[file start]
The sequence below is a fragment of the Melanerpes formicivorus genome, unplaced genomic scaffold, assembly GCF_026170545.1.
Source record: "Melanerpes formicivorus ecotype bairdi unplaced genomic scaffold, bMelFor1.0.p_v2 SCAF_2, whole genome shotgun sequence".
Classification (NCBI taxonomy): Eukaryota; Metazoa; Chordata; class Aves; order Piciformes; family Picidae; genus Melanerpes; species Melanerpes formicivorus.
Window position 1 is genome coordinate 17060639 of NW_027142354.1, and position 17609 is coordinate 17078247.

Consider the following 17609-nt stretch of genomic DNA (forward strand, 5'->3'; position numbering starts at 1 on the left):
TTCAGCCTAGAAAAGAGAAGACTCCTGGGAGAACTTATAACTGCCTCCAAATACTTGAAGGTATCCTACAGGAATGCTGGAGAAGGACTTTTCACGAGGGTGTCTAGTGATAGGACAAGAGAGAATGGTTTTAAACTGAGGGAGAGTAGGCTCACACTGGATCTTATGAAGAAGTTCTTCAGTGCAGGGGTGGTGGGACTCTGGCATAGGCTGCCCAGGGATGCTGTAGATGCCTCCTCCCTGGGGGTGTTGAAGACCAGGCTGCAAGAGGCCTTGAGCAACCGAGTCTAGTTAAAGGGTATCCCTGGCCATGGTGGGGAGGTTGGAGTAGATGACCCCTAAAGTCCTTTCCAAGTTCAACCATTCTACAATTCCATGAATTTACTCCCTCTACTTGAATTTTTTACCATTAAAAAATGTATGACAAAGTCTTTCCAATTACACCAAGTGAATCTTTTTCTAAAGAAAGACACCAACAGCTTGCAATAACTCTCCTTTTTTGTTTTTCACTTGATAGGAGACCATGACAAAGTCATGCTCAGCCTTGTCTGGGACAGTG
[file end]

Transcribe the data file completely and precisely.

The sequence below is a fragment of the Melanerpes formicivorus genome, unplaced genomic scaffold, assembly GCF_026170545.1.
Source record: "Melanerpes formicivorus ecotype bairdi unplaced genomic scaffold, bMelFor1.0.p_v2 SCAF_2, whole genome shotgun sequence".
Classification (NCBI taxonomy): Eukaryota; Metazoa; Chordata; class Aves; order Piciformes; family Picidae; genus Melanerpes; species Melanerpes formicivorus.
Window position 1 is genome coordinate 17060639 of NW_027142354.1, and position 17609 is coordinate 17078247.

Consider the following 17609-nt stretch of genomic DNA (forward strand, 5'->3'; position numbering starts at 1 on the left):
TTCAGCCTAGAAAAGAGAAGACTCCTGGGAGAACTTATAACTGCCTCCAAATACTTGAAGGTATCCTACAGGAATGCTGGAGAAGGACTTTTCACGAGGGTGTCTAGTGATAGGACAAGAGAGAATGGTTTTAAACTGAGGGAGAGTAGGCTCACACTGGATCTTATGAAGAAGTTCTTCAGTGCAGGGGTGGTGGGACTCTGGCATAGGCTGCCCAGGGATGCTGTAGATGCCTCCTCCCTGGGGGTGTTGAAGACCAGGCTGCAAGAGGCCTTGAGCAACCGAGTCTAGTTAAAGGGTATCCCTGGCCATGGTGGGGAGGTTGGAGTAGATGACCCCTAAAGTCCTTTCCAAGTTCAACCATTCTACAATTCCATGAATTTACTCCCTCTACTTGAATTTTTTACCATTAAAAAATGTATGACAAAGTCTTTCCAATTACACCAAGTGAATCTTTTTCTAAAGAAAGACACCAACAGCTTGCAATAACTCTCCTTTTTTGTTTTTCACTTGATAGGAGACCATGACAAAGTCATGCTCAGCCTTGTCTGGGACAGTG